Recognising the problem of land rights, donors set up the Land Management and Administration Project (LMAP), a multi-donor programme primarily funded by the World Bank, in 2002. Among its goals were to issue land titles to ordinary Cambodians under the Land Law, which recognises possession of land made before August 2001, and settle land disputes.

Despite issuing 1.1 million land titles, the project stalled in September 2009 when the the Cambodian government cancelled World Bank’s funding -- $24.3 million over 7 years -- saying the Bank’s administrative procedures were too complicated.

LMAP had also run into criticism from a group of NGOs led by Geneva-based Centre on Housing Rights and Evictions (COHRE), which said thousands of families living around Phnom Penh’s Boeung Kak lake were denied titles when the area was adjudicated by LMAP in January 2007.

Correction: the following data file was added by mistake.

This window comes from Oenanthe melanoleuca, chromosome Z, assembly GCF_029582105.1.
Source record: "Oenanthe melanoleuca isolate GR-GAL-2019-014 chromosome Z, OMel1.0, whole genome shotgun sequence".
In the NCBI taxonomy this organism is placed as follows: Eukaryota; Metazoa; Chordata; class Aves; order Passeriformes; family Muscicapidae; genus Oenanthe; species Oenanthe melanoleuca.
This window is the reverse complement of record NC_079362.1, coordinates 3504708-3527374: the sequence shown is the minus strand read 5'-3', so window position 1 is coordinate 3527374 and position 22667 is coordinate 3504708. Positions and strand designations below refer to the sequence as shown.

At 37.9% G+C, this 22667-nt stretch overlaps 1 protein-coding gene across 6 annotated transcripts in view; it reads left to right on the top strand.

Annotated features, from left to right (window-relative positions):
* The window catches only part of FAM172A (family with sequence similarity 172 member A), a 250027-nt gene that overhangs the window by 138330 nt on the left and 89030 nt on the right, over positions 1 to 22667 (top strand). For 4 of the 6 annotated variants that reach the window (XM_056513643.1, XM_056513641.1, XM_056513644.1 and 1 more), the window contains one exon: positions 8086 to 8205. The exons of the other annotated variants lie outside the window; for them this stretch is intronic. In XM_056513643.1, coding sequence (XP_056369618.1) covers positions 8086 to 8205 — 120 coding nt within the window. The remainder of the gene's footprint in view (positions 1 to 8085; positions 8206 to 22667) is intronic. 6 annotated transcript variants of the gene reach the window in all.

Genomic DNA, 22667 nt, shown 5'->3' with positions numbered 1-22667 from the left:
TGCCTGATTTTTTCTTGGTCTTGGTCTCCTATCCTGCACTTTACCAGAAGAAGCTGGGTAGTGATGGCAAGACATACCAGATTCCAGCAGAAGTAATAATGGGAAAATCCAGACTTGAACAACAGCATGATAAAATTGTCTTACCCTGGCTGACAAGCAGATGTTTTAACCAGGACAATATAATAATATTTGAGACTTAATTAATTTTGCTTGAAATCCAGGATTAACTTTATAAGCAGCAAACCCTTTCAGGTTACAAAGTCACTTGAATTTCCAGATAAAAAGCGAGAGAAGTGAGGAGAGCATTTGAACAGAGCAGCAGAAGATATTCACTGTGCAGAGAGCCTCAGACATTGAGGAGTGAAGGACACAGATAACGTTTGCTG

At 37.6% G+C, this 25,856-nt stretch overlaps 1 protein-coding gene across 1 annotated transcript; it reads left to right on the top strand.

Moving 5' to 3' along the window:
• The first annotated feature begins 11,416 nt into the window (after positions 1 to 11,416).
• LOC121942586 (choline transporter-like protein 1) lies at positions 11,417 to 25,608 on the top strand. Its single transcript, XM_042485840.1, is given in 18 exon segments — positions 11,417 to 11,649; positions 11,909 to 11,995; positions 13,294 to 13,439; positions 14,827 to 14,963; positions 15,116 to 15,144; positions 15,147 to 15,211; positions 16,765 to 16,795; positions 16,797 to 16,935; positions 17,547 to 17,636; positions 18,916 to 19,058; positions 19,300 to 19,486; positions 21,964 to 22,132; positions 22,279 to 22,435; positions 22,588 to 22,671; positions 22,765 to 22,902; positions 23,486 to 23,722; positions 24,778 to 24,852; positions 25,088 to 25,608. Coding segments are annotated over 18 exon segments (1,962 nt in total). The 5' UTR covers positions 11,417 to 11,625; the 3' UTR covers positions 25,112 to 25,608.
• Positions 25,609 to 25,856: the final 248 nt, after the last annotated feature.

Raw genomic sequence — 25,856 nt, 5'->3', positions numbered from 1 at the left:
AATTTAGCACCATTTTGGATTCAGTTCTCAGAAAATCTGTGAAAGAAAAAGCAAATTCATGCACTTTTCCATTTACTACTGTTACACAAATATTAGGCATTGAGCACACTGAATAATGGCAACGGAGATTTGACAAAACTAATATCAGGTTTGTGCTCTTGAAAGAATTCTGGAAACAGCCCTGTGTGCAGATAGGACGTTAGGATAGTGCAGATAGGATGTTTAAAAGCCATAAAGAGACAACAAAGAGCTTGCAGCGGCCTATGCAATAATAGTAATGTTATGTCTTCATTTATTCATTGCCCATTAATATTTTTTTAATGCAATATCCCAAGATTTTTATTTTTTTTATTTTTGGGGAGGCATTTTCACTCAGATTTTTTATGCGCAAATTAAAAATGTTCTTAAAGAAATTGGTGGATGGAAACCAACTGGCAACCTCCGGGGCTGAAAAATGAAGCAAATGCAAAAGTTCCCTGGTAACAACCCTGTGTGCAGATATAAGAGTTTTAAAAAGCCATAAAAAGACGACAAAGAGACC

The same month, the government signed a 99-year lease agreement with a private developer for the area -- prompting the NGOs to lodge a formal complaint to the World Bank which its Inspection Panel is investigating.

Despite donor criticism over forced evictions and the lack of land rights in Cambodia, an increase in aid commitments to $1.1 billion for 2010 was announced this month -- a record amount for the country.

That has left many rights activists despairing.

"With their ever-increasing pledges of aid and their silence in the face of the land rights crisis that is unfolding in Cambodia today, the donors have become complicit in the plunder of this country,” BABC's Pred said.


Post a Comment


Related Posts Plugin for WordPress, Blogger...